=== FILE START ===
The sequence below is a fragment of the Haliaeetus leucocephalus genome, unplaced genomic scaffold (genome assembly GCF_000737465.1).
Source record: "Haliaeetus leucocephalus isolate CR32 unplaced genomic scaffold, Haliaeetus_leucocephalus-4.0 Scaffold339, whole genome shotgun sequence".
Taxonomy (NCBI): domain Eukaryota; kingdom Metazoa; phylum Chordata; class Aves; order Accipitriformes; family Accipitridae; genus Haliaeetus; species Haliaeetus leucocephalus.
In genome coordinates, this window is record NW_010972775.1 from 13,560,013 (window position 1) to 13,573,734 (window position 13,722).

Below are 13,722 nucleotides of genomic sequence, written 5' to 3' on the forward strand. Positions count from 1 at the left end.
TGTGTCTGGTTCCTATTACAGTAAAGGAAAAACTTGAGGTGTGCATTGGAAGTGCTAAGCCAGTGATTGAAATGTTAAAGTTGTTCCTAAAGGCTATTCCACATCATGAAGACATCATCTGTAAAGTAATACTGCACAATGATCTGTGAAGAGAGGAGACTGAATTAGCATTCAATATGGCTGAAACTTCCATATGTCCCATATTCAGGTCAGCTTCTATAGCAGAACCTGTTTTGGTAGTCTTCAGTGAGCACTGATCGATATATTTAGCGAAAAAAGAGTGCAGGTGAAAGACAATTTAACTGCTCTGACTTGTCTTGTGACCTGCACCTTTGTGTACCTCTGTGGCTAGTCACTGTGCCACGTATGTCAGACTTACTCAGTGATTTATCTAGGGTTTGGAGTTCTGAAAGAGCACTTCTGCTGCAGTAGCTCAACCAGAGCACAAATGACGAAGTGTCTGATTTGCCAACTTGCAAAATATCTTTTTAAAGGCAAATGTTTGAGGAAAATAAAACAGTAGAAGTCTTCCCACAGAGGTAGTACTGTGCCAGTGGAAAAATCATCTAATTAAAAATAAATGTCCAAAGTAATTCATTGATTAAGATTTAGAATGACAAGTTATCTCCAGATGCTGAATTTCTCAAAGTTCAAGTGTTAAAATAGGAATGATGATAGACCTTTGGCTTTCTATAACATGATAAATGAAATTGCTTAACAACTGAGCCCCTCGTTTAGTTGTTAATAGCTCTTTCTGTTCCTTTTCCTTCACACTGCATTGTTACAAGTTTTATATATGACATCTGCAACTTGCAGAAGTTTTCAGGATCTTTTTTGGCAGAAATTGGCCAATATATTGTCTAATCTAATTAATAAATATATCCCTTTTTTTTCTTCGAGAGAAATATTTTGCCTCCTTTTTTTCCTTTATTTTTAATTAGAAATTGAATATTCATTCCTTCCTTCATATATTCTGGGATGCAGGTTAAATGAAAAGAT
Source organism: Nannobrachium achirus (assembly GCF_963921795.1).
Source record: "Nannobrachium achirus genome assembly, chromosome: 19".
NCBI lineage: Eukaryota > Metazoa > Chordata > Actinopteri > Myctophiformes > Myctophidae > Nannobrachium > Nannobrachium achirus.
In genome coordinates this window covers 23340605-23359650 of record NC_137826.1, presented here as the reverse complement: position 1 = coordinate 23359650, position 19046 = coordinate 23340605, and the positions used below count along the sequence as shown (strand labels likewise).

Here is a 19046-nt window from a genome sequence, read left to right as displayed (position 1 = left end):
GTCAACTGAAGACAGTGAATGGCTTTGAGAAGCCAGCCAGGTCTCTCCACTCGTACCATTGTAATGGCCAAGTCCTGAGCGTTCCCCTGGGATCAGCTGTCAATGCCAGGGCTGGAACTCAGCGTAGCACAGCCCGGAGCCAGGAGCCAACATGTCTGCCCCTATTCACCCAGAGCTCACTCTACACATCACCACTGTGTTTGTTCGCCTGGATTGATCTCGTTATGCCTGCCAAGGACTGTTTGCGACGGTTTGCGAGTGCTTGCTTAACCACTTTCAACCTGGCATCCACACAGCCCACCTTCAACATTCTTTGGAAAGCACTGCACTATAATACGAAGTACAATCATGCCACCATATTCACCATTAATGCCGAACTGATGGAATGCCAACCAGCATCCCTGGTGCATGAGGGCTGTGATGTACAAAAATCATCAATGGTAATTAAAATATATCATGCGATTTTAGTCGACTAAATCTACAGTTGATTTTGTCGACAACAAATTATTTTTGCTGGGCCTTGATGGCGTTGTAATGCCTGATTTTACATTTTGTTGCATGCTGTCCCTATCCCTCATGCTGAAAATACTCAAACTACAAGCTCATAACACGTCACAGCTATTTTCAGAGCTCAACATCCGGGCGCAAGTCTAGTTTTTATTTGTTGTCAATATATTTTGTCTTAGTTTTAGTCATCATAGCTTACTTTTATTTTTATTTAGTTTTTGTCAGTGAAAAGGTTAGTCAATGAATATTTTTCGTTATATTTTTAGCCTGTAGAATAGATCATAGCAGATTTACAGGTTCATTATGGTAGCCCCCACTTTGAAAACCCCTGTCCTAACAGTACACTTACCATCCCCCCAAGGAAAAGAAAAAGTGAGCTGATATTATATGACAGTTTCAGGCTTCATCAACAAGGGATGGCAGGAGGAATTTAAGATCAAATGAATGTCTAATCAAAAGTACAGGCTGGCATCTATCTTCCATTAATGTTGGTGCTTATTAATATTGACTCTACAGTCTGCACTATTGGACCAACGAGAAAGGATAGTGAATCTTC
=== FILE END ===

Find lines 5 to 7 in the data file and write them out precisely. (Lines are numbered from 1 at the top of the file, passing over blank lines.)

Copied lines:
Below are 13,722 nucleotides of genomic sequence, written 5' to 3' on the forward strand. Positions count from 1 at the left end.
TGTGTCTGGTTCCTATTACAGTAAAGGAAAAACTTGAGGTGTGCATTGGAAGTGCTAAGCCAGTGATTGAAATGTTAAAGTTGTTCCTAAAGGCTATTCCACATCATGAAGACATCATCTGTAAAGTAATACTGCACAATGATCTGTGAAGAGAGGAGACTGAATTAGCATTCAATATGGCTGAAACTTCCATATGTCCCATATTCAGGTCAGCTTCTATAGCAGAACCTGTTTTGGTAGTCTTCAGTGAGCACTGATCGATATATTTAGCGAAAAAAGAGTGCAGGTGAAAGACAATTTAACTGCTCTGACTTGTCTTGTGACCTGCACCTTTGTGTACCTCTGTGGCTAGTCACTGTGCCACGTATGTCAGACTTACTCAGTGATTTATCTAGGGTTTGGAGTTCTGAAAGAGCACTTCTGCTGCAGTAGCTCAACCAGAGCACAAATGACGAAGTGTCTGATTTGCCAACTTGCAAAATATCTTTTTAAAGGCAAATGTTTGAGGAAAATAAAACAGTAGAAGTCTTCCCACAGAGGTAGTACTGTGCCAGTGGAAAAATCATCTAATTAAAAATAAATGTCCAAAGTAATTCATTGATTAAGATTTAGAATGACAAGTTATCTCCAGATGCTGAATTTCTCAAAGTTCAAGTGTTAAAATAGGAATGATGATAGACCTTTGGCTTTCTATAACATGATAAATGAAATTGCTTAACAACTGAGCCCCTCGTTTAGTTGTTAATAGCTCTTTCTGTTCCTTTTCCTTCACACTGCATTGTTACAAGTTTTATATATGACATCTGCAACTTGCAGAAGTTTTCAGGATCTTTTTTGGCAGAAATTGGCCAATATATTGTCTAATCTAATTAATAAATATATCCCTTTTTTTTCTTCGAGAGAAATATTTTGCCTCCTTTTTTTCCTTTATTTTTAATTAGAAATTGAATATTCATTCCTTCCTTCATATATTCTGGGATGCAGGTTAAATGAAAAGAT
Source organism: Nannobrachium achirus (assembly GCF_963921795.1).